I guess Ferrari boss Luca Cordero di Montezemolo found out today what happens when you don’t fire a world champion driver to his face but do it in a newspaper article.
Two days ago, di Montezemolo told Kimi Raikkonen – in so many words – that he wasn’t wanted at Ferrari after this season, despite having a contract for 2010. He delivered the news in answer to a question from a college student at an academic ceremony in Italy.
So this morning, in qualifying for tomorrow’s Singapore Grand Prix, Raikkonen just up and quit trying. He barely scraped through the first session of knockout qualifying but then, in danger of missing final qualifying but with time still left on the clock for another lap, he backed off and pulled into the pits.
Kimi’s message to The Boss? Screw you.
Now, Ferrari had been saying all weekend that they were going to be up against it at Singapore. And Kimi was in no danger of qualifying on pole. But the fact that he still had time for one more banzai lap – one more lap to give it the good old college try – and he didn’t at least give it a go, speaks volumes.
World Champion Lewis Hamilton will start on pole for McLaren, with Red Bull’s Sebastien Vettel beside him on the front row. Nico Rosberg (Williams), Mark Webber (Red Bull), Fernando Alonso (Renault), Timo Glock (Toyota), Nick Heidfeld and Robert Kubica (both in BMWs), Heikki Kovalainen (McLaren) and Rubens Barrichello (Brawn GP) are the rest of the top ten.
Barrichello, in fact, set fifth fastest time but was penalized five places for having to change a gearbox.
Other qualifying observations:
– Barrichello, who squeaked into final qualifying at the very last second (unlike Raikkonen), brought an early end to final qualifying when he crashed.
– His teammate, Jenson Button, is obviously suffering from a severe case of the jitters as he tries to wrap up his first world championship. He qualifed 12th and missed the run for the pole by slippin’ and slidin’ around out there. As commentator Martin Brundle observed, Button seems to be sweating.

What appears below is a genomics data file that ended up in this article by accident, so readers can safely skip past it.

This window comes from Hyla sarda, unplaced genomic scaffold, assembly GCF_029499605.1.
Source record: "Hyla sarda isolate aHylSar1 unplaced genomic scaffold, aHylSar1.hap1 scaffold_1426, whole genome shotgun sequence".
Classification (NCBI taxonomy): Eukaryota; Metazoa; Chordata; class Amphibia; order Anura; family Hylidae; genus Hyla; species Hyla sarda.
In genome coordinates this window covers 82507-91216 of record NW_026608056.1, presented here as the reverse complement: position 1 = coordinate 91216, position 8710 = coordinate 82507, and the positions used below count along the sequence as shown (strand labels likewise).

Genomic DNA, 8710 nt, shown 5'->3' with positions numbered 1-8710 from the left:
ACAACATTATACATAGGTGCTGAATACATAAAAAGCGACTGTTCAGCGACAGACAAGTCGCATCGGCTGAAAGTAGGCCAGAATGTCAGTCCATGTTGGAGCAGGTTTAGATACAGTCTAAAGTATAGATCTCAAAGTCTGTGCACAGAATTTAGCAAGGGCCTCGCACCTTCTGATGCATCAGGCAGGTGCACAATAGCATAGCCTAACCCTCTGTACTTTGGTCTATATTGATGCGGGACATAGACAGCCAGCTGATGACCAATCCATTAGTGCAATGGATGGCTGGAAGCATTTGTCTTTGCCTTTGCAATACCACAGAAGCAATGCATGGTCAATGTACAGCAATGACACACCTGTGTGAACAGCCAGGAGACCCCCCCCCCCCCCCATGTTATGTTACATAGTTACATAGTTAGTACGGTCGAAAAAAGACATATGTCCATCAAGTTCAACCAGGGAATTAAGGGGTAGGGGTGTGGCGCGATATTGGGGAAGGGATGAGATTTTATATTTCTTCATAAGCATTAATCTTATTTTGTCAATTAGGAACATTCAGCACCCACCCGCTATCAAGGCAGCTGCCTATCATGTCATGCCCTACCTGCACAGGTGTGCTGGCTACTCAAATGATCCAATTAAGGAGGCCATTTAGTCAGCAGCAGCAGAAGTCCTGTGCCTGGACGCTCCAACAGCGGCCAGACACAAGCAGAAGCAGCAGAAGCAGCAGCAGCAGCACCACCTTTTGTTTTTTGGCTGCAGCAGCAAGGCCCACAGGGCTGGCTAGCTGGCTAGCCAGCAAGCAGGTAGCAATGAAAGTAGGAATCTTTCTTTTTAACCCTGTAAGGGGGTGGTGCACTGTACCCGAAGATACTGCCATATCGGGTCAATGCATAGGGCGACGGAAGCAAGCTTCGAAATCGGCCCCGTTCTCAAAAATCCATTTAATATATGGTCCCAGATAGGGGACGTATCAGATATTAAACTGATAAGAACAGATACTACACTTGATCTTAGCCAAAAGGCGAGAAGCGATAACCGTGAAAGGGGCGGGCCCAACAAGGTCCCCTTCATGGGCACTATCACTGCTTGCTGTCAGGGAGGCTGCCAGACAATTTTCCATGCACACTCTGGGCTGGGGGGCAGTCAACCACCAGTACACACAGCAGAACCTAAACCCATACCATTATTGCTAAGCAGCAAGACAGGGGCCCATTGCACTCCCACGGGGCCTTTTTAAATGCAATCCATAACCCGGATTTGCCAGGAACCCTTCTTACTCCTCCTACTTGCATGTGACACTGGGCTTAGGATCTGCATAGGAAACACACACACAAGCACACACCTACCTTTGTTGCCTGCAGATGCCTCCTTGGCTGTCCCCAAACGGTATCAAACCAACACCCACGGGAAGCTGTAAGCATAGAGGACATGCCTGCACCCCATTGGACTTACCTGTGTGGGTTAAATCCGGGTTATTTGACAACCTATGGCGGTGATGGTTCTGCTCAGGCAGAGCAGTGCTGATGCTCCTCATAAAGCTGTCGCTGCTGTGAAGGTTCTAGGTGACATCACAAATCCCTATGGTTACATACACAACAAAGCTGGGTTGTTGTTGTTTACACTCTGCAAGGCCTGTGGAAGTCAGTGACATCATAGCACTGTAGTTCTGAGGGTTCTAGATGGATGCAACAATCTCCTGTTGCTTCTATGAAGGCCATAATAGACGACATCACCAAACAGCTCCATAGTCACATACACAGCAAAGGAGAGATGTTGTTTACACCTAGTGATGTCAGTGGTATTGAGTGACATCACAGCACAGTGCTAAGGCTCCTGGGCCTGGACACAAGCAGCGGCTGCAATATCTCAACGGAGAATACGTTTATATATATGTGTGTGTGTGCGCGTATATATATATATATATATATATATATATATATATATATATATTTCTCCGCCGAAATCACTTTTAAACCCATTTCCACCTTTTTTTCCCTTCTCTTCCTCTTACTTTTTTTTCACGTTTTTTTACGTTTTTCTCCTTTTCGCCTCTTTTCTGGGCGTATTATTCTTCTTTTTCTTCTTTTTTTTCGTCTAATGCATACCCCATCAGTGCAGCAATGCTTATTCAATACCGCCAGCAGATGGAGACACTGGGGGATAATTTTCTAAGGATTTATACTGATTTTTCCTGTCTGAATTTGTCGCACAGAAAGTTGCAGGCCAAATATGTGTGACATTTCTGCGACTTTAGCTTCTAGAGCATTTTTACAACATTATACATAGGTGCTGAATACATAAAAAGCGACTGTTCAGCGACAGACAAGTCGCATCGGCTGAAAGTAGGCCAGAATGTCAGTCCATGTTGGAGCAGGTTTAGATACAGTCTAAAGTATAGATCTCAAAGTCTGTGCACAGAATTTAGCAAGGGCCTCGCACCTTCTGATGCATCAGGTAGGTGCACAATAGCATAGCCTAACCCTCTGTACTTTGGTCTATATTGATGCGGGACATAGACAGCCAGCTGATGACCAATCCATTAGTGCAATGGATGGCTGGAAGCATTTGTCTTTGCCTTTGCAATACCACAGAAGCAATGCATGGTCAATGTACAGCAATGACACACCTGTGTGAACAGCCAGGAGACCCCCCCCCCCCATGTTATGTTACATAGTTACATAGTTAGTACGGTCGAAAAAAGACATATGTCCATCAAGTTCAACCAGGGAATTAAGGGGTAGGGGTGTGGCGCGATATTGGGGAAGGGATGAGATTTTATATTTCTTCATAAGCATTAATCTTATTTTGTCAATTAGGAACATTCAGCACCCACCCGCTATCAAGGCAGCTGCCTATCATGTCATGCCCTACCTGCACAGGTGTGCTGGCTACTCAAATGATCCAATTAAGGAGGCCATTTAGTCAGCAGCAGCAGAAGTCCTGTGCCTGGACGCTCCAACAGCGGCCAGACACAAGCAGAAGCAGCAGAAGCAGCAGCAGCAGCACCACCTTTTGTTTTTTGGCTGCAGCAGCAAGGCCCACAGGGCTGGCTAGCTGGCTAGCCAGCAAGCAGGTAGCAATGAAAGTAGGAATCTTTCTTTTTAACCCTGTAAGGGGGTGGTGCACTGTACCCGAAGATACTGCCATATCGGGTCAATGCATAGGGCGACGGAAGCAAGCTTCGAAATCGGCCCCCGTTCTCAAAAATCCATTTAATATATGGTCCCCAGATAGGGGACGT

– Speaking of Brundle, he sometimes has a delightful way with words. Describing one qualifying run, he said a car’s rear wheels were "squealing in displeasure."
– The two Force India cars are back where they belong – in the rear. I took criticism for suggesting there was something fishy about the marque’s success in Belgium and Italy (remember when Giancarlo Fisichella won the pole at Spa?).
Well, there’s an interesting interview on the Internet with Alonso, in which there are suggestions that some cars were running illegal engines.
I’ll leave it at that.
WHERE WAS PETIT LE MANS? For nearly 30 minutes this morning, I sat – fit to be tied – because the geniuses at Rogers Cable, TSN and/or Speed TV had done it again.
(I lump them all in here together because trying to find out who is responsible for the insane blacking-out of Formula One programming that then screws up other auto racing programming is like trying to find a cure for cancer.)
Memo to all those people: the F1 qualifying program went off the air at 11 a.m. The broadcasting of the American Le Mans Series’ Petit Le Mans race, live from Road Atlanta, went on the air at 11 a.m. with the start scheduled for 11:15 a.m.
As of 11:24 a.m., there was nothing on my Speed TV channel on Rogers 409 except that false and misleading blackout message that said: This Programming Is Available On Another Channel In Your Area, which is a lie.
I wonder how the American Le Mans Series (which needs all the help it can get – it’s down to only nine races in 2010) feels about this?